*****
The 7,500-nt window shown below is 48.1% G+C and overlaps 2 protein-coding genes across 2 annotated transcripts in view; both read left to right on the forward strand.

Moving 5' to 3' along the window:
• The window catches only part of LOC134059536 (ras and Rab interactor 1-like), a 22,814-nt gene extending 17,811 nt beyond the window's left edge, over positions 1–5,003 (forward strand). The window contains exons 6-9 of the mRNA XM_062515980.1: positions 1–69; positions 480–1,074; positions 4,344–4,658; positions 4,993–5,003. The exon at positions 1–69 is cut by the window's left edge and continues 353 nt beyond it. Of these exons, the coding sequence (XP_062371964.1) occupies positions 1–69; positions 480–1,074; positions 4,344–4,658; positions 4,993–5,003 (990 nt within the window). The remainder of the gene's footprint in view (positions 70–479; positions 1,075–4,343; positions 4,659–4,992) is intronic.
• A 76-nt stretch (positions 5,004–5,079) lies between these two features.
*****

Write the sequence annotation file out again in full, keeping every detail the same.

The 7,500-nt window shown below is 48.1% G+C and overlaps 2 protein-coding genes across 2 annotated transcripts in view; both read left to right on the forward strand.

Moving 5' to 3' along the window:
• The window catches only part of LOC134059536 (ras and Rab interactor 1-like), a 22,814-nt gene extending 17,811 nt beyond the window's left edge, over positions 1–5,003 (forward strand). The window contains exons 6-9 of the mRNA XM_062515980.1: positions 1–69; positions 480–1,074; positions 4,344–4,658; positions 4,993–5,003. The exon at positions 1–69 is cut by the window's left edge and continues 353 nt beyond it. Of these exons, the coding sequence (XP_062371964.1) occupies positions 1–69; positions 480–1,074; positions 4,344–4,658; positions 4,993–5,003 (990 nt within the window). The remainder of the gene's footprint in view (positions 70–479; positions 1,075–4,343; positions 4,659–4,992) is intronic.
• A 76-nt stretch (positions 5,004–5,079) lies between these two features.